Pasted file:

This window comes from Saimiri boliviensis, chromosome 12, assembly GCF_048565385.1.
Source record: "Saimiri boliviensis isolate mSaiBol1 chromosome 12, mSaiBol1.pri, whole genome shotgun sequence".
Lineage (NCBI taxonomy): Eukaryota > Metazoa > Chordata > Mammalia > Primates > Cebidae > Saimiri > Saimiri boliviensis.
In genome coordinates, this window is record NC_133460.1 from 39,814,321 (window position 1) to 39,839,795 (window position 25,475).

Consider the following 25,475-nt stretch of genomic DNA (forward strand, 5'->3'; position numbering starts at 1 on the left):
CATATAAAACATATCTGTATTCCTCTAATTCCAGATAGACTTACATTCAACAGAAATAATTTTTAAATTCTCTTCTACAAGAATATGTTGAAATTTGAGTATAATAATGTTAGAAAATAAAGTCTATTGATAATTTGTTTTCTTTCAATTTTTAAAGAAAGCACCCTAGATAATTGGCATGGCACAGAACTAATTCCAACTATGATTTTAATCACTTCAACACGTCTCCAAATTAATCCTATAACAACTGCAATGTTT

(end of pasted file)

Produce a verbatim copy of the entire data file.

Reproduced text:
This window comes from Saimiri boliviensis, chromosome 12, assembly GCF_048565385.1.
Source record: "Saimiri boliviensis isolate mSaiBol1 chromosome 12, mSaiBol1.pri, whole genome shotgun sequence".
Lineage (NCBI taxonomy): Eukaryota > Metazoa > Chordata > Mammalia > Primates > Cebidae > Saimiri > Saimiri boliviensis.
In genome coordinates, this window is record NC_133460.1 from 39,814,321 (window position 1) to 39,839,795 (window position 25,475).

Consider the following 25,475-nt stretch of genomic DNA (forward strand, 5'->3'; position numbering starts at 1 on the left):
CATATAAAACATATCTGTATTCCTCTAATTCCAGATAGACTTACATTCAACAGAAATAATTTTTAAATTCTCTTCTACAAGAATATGTTGAAATTTGAGTATAATAATGTTAGAAAATAAAGTCTATTGATAATTTGTTTTCTTTCAATTTTTAAAGAAAGCACCCTAGATAATTGGCATGGCACAGAACTAATTCCAACTATGATTTTAATCACTTCAACACGTCTCCAAATTAATCCTATAACAACTGCAATGTTT